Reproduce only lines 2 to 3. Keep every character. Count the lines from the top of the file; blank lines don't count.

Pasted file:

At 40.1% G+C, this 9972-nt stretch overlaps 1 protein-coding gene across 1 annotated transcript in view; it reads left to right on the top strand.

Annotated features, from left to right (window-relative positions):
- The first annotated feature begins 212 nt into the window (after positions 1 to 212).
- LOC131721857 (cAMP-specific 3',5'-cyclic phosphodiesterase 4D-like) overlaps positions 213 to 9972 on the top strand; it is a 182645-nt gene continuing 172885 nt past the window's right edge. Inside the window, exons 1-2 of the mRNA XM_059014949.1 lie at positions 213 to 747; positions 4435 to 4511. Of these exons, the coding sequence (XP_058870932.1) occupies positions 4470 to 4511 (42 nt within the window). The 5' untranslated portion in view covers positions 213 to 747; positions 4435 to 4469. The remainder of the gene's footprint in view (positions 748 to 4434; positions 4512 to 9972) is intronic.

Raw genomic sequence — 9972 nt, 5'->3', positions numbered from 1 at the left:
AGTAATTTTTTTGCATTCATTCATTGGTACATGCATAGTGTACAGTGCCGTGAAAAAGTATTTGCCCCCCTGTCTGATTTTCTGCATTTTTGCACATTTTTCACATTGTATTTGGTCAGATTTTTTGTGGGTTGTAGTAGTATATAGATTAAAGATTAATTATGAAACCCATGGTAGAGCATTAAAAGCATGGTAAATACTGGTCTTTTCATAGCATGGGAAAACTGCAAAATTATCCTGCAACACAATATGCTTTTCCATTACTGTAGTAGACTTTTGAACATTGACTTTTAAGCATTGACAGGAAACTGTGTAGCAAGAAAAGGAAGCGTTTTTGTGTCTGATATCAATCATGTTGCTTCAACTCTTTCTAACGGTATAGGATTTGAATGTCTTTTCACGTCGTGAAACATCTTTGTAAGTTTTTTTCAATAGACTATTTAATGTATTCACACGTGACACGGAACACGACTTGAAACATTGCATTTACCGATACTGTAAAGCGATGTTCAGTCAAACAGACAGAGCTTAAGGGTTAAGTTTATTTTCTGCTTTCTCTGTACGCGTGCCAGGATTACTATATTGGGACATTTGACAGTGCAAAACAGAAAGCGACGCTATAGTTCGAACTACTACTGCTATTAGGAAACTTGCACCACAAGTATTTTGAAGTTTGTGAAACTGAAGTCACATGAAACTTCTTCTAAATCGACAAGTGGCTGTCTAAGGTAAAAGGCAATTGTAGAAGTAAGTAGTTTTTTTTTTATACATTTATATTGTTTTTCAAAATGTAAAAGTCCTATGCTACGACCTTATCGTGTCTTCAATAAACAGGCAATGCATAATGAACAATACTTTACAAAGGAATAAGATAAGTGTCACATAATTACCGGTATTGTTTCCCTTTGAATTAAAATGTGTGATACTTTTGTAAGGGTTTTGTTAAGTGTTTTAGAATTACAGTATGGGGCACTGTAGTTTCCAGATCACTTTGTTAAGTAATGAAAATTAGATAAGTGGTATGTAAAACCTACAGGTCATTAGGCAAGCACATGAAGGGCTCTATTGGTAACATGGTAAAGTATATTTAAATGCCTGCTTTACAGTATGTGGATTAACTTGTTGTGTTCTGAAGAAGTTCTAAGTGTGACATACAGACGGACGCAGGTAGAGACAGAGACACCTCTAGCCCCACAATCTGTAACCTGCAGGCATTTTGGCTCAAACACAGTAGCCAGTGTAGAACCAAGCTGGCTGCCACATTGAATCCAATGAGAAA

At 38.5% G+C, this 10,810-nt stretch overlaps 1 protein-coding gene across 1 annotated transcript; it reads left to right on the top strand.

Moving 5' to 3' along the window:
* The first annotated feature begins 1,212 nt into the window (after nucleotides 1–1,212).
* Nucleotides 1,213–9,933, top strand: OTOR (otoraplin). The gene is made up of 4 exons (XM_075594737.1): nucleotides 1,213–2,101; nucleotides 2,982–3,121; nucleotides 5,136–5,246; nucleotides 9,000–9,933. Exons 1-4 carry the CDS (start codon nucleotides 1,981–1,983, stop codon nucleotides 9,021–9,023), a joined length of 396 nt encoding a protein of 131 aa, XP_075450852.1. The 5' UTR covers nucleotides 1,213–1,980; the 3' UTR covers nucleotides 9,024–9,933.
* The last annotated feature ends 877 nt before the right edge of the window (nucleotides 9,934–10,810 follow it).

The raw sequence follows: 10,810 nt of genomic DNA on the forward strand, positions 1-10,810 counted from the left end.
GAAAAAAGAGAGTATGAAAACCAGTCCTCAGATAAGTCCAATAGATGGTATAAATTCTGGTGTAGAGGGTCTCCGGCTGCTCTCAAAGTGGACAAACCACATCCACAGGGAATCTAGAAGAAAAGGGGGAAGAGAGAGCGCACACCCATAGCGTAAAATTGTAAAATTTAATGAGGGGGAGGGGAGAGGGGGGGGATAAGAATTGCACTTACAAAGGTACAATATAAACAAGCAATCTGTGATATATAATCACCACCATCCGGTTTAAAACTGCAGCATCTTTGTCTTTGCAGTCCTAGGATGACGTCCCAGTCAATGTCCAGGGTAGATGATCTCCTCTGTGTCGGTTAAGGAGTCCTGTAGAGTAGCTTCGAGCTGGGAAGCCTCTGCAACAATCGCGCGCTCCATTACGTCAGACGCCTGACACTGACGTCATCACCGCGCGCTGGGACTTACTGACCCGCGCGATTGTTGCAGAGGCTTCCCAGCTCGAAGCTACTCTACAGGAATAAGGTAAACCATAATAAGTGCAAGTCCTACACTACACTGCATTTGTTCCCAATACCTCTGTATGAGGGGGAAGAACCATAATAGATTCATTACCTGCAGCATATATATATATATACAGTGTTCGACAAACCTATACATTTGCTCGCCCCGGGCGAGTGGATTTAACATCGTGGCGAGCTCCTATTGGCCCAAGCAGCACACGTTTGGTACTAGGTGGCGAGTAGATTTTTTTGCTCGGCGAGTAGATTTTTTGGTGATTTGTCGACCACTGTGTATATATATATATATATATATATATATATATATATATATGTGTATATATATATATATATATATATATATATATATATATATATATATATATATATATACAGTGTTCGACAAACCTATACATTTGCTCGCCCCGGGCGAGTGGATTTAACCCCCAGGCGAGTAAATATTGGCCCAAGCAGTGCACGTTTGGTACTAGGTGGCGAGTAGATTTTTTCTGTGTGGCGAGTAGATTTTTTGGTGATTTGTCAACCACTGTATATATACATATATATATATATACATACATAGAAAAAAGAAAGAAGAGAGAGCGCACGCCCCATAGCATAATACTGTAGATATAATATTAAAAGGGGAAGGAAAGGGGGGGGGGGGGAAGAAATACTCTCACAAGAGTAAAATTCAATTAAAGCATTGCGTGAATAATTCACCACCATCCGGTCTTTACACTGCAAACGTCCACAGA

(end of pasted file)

Annotated features, from left to right (window-relative positions):
- The first annotated feature begins 212 nt into the window (after positions 1 to 212).